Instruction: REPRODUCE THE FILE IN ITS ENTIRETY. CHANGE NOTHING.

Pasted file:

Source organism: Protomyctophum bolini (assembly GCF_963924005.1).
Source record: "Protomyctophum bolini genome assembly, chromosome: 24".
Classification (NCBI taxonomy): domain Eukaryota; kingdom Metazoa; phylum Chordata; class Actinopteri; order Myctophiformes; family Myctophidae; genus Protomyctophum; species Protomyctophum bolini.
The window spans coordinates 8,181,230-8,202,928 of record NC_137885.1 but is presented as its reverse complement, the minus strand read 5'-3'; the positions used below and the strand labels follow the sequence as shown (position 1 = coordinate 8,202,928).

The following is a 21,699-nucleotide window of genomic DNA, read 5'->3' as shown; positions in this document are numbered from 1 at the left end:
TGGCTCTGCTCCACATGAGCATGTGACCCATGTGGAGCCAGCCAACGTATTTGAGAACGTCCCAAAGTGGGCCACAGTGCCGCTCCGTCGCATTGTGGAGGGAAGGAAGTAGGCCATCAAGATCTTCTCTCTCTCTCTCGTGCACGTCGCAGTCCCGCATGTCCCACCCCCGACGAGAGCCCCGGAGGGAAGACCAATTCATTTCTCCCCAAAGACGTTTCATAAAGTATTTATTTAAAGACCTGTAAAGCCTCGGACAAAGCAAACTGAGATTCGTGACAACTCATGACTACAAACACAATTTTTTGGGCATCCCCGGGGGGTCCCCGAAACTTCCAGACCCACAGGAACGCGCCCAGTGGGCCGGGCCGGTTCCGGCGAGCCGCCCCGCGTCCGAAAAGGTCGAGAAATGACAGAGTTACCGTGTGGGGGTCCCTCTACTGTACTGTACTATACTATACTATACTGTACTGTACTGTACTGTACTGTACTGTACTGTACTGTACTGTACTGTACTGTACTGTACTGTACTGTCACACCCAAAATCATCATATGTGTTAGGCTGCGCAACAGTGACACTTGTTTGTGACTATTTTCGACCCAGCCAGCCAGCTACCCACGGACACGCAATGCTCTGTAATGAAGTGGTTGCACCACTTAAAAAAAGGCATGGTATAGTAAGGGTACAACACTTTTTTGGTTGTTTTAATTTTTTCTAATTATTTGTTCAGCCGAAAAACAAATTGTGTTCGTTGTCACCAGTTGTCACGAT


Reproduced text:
Source organism: Protomyctophum bolini (assembly GCF_963924005.1).
Source record: "Protomyctophum bolini genome assembly, chromosome: 24".
Classification (NCBI taxonomy): domain Eukaryota; kingdom Metazoa; phylum Chordata; class Actinopteri; order Myctophiformes; family Myctophidae; genus Protomyctophum; species Protomyctophum bolini.
The window spans coordinates 8,181,230-8,202,928 of record NC_137885.1 but is presented as its reverse complement, the minus strand read 5'-3'; the positions used below and the strand labels follow the sequence as shown (position 1 = coordinate 8,202,928).

The following is a 21,699-nucleotide window of genomic DNA, read 5'->3' as shown; positions in this document are numbered from 1 at the left end:
TGGCTCTGCTCCACATGAGCATGTGACCCATGTGGAGCCAGCCAACGTATTTGAGAACGTCCCAAAGTGGGCCACAGTGCCGCTCCGTCGCATTGTGGAGGGAAGGAAGTAGGCCATCAAGATCTTCTCTCTCTCTCTCGTGCACGTCGCAGTCCCGCATGTCCCACCCCCGACGAGAGCCCCGGAGGGAAGACCAATTCATTTCTCCCCAAAGACGTTTCATAAAGTATTTATTTAAAGACCTGTAAAGCCTCGGACAAAGCAAACTGAGATTCGTGACAACTCATGACTACAAACACAATTTTTTGGGCATCCCCGGGGGGTCCCCGAAACTTCCAGACCCACAGGAACGCGCCCAGTGGGCCGGGCCGGTTCCGGCGAGCCGCCCCGCGTCCGAAAAGGTCGAGAAATGACAGAGTTACCGTGTGGGGGTCCCTCTACTGTACTGTACTATACTATACTATACTGTACTGTACTGTACTGTACTGTACTGTACTGTACTGTACTGTACTGTACTGTACTGTACTGTACTGTCACACCCAAAATCATCATATGTGTTAGGCTGCGCAACAGTGACACTTGTTTGTGACTATTTTCGACCCAGCCAGCCAGCTACCCACGGACACGCAATGCTCTGTAATGAAGTGGTTGCACCACTTAAAAAAAGGCATGGTATAGTAAGGGTACAACACTTTTTTGGTTGTTTTAATTTTTTCTAATTATTTGTTCAGCCGAAAAACAAATTGTGTTCGTTGTCACCAGTTGTCACGAT